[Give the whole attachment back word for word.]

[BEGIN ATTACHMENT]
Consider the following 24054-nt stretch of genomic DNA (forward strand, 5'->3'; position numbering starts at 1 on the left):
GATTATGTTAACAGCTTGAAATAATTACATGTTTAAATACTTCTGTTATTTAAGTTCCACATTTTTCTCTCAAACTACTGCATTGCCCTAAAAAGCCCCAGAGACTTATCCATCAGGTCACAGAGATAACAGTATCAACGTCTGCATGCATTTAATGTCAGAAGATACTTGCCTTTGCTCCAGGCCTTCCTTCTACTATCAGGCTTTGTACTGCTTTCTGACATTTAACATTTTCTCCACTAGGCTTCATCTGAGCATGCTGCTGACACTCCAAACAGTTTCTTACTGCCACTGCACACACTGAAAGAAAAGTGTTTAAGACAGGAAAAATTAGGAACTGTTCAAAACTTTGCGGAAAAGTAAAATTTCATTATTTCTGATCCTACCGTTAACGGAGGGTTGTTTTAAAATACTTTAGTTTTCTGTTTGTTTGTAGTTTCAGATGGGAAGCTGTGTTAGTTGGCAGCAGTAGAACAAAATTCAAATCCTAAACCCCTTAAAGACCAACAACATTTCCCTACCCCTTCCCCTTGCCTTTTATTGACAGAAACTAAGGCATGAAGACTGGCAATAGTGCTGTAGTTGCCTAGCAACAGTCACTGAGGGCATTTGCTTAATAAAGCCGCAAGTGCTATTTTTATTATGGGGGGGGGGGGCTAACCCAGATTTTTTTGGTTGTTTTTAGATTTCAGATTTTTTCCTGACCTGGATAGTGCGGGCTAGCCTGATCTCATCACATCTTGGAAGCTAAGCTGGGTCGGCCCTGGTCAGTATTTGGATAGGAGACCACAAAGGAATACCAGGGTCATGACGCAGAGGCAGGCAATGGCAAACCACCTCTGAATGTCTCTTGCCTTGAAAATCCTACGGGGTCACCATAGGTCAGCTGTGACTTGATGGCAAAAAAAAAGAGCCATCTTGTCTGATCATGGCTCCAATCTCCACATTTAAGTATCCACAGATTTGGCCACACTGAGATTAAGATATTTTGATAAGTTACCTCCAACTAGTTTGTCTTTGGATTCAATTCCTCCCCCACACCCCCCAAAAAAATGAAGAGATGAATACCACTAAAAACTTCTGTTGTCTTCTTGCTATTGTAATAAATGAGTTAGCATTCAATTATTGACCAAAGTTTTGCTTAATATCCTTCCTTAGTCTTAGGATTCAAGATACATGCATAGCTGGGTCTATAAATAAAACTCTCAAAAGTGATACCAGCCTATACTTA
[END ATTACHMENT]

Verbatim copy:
Consider the following 24054-nt stretch of genomic DNA (forward strand, 5'->3'; position numbering starts at 1 on the left):
GATTATGTTAACAGCTTGAAATAATTACATGTTTAAATACTTCTGTTATTTAAGTTCCACATTTTTCTCTCAAACTACTGCATTGCCCTAAAAAGCCCCAGAGACTTATCCATCAGGTCACAGAGATAACAGTATCAACGTCTGCATGCATTTAATGTCAGAAGATACTTGCCTTTGCTCCAGGCCTTCCTTCTACTATCAGGCTTTGTACTGCTTTCTGACATTTAACATTTTCTCCACTAGGCTTCATCTGAGCATGCTGCTGACACTCCAAACAGTTTCTTACTGCCACTGCACACACTGAAAGAAAAGTGTTTAAGACAGGAAAAATTAGGAACTGTTCAAAACTTTGCGGAAAAGTAAAATTTCATTATTTCTGATCCTACCGTTAACGGAGGGTTGTTTTAAAATACTTTAGTTTTCTGTTTGTTTGTAGTTTCAGATGGGAAGCTGTGTTAGTTGGCAGCAGTAGAACAAAATTCAAATCCTAAACCCCTTAAAGACCAACAACATTTCCCTACCCCTTCCCCTTGCCTTTTATTGACAGAAACTAAGGCATGAAGACTGGCAATAGTGCTGTAGTTGCCTAGCAACAGTCACTGAGGGCATTTGCTTAATAAAGCCGCAAGTGCTATTTTTATTATGGGGGGGGGGGGCTAACCCAGATTTTTTTGGTTGTTTTTAGATTTCAGATTTTTTCCTGACCTGGATAGTGCGGGCTAGCCTGATCTCATCACATCTTGGAAGCTAAGCTGGGTCGGCCCTGGTCAGTATTTGGATAGGAGACCACAAAGGAATACCAGGGTCATGACGCAGAGGCAGGCAATGGCAAACCACCTCTGAATGTCTCTTGCCTTGAAAATCCTACGGGGTCACCATAGGTCAGCTGTGACTTGATGGCAAAAAAAAAGAGCCATCTTGTCTGATCATGGCTCCAATCTCCACATTTAAGTATCCACAGATTTGGCCACACTGAGATTAAGATATTTTGATAAGTTACCTCCAACTAGTTTGTCTTTGGATTCAATTCCTCCCCCACACCCCCCAAAAAAATGAAGAGATGAATACCACTAAAAACTTCTGTTGTCTTCTTGCTATTGTAATAAATGAGTTAGCATTCAATTATTGACCAAAGTTTTGCTTAATATCCTTCCTTAGTCTTAGGATTCAAGATACATGCATAGCTGGGTCTATAAATAAAACTCTCAAAAGTGATACCAGCCTATACTTA